Determined to break out of this Groundhog Day routine and squash the mounting panic of serious deja vu, I wondered if there was a way of combining my theatre-going with an entirely new direction, mode of travel, even. And, as so often happens, the solution presented itself perfectly yesterday. My schedule was a morning appointment at the Barbican, a lunchtime matinee in Shoreditch and an evening show at the Almeida.
Quite incredible how those three destinations were all in walking distance of each other, so I walked. From the Barbican I went along Whitecross Street, which has the most wonderful food market, to Old Street.
On the eastern side of Old Street tube station, I dived into Shoreditch and found the Tramshed, temporary home of the National Youth Theatre; they are currently performing Relish by James Graham, an ambitious, slightly too long epic about the Victorian celebrity chef, Alexis Soyer.
The theatre itself is a brilliant conversion from an electricity generating sub-station, but its theatrical days are numbered, sadly; it may soon become yet another Mark Hix restaurant. Mark Hix already has a chop house in the city. Lamb chops were a speciality of Soyer, a French cook who also pioneered a salad with strips of grouse and helped to found the Reform Club.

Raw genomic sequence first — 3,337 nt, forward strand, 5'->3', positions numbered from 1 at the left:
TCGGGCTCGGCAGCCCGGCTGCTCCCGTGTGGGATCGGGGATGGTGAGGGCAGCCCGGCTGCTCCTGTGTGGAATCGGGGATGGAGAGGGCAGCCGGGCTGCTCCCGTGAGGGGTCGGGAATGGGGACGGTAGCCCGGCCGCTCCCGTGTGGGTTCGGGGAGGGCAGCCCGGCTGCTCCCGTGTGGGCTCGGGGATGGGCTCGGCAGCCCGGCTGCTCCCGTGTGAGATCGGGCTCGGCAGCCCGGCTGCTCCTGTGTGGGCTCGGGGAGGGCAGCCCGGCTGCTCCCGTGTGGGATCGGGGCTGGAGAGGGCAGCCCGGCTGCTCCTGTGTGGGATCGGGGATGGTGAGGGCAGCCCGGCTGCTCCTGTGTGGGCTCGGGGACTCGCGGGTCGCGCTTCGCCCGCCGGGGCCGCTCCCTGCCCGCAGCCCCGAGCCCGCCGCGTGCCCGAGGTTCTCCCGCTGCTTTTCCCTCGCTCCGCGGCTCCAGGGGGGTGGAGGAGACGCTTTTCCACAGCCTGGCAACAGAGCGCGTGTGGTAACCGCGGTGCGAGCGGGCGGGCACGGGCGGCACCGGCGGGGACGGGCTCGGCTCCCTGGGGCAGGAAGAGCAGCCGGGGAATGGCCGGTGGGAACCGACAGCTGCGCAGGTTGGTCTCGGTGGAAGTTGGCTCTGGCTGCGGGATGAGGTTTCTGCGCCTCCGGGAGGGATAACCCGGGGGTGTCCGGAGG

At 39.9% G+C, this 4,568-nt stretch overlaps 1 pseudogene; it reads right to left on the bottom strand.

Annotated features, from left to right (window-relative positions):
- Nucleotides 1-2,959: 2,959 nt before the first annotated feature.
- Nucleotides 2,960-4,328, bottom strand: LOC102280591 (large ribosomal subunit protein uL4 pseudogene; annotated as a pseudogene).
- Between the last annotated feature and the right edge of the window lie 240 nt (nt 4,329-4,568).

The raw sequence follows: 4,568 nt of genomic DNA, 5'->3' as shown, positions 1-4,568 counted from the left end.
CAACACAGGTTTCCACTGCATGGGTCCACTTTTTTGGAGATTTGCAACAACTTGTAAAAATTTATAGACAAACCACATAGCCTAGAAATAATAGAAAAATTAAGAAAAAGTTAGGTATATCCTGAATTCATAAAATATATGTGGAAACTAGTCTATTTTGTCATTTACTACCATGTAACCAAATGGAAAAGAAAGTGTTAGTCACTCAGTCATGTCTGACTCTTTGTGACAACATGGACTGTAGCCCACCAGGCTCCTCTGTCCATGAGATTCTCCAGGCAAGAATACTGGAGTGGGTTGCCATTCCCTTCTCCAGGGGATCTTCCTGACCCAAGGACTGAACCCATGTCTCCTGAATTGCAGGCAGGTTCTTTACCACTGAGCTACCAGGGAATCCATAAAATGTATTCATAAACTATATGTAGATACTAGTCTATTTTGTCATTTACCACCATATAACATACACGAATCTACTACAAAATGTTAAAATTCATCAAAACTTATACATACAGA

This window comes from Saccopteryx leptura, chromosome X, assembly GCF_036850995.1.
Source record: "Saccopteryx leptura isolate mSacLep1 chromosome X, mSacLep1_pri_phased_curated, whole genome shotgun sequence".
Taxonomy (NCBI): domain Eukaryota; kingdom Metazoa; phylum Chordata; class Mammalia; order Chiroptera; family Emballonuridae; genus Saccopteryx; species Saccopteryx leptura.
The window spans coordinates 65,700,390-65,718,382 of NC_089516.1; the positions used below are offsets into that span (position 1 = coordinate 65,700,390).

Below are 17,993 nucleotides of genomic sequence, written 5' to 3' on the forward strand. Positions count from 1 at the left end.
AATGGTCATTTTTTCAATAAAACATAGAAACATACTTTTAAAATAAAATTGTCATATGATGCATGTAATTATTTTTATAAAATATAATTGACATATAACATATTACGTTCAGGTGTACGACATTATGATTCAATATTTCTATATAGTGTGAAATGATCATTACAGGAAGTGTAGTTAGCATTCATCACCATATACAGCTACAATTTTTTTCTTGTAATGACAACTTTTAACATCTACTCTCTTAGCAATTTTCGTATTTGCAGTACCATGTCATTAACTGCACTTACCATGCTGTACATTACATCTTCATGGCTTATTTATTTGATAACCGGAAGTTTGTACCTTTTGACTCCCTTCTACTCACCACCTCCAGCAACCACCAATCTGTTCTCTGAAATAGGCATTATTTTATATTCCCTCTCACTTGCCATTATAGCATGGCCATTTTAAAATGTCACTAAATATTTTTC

The NYT play is short on really vivid company set pieces, but the sixty-strong cast present a series of informative scenes and tableaux, itemising Soyer's spectacular, slightly tragic life. On the way, we meet Charles Dickens, William Thackeray, Madame Tussaud, Florence Nightingale and Queen Victoria.
There's an excellent bar and grill opposite the theatre where I took a late lunch before heading north to Islington and the opening of Richard Bean's House of Games (from the Mamet movie) at the Almeida.
On City Road, I passed the Eagle pub, source of the nursery rhyme famously sung and recorded by Anthony Newley emblazoned on its outer wall: "Up and down the City Road, in and out of the Eagle; that's the way the money goes, pop goes the weasel!"
The tributaries of the Regent's Canal around here are completely built over with flats and warehouses. Coming from this direction, Islington proper seems to start with Noel Road, where Joe Orton lived and died. There's no plaque to commemorate Orton, perhaps unsurprisingly -- there was nothing "great or good" about him, which was his real virtue, of course -- and the road leads, eventually, into Camden Passage and Upper Street.
With time to spare and a book to read, my original plan was pleasantly scuppered by bumping into my old friends Hatty Hayridge and Flavia Malim heading out to dinner, but with time for a drink and a catch-up in the Bull by the cinema.
House of Games proves a pleasant surprise, a new farcial thriller based on Mamet rather than a tame staging of the film; which, in any case, would have been impossible. I see the Attenborough dynasty is flourishing, with artistic director Michael's son Tom serving as assistant director to Lindsay Posner.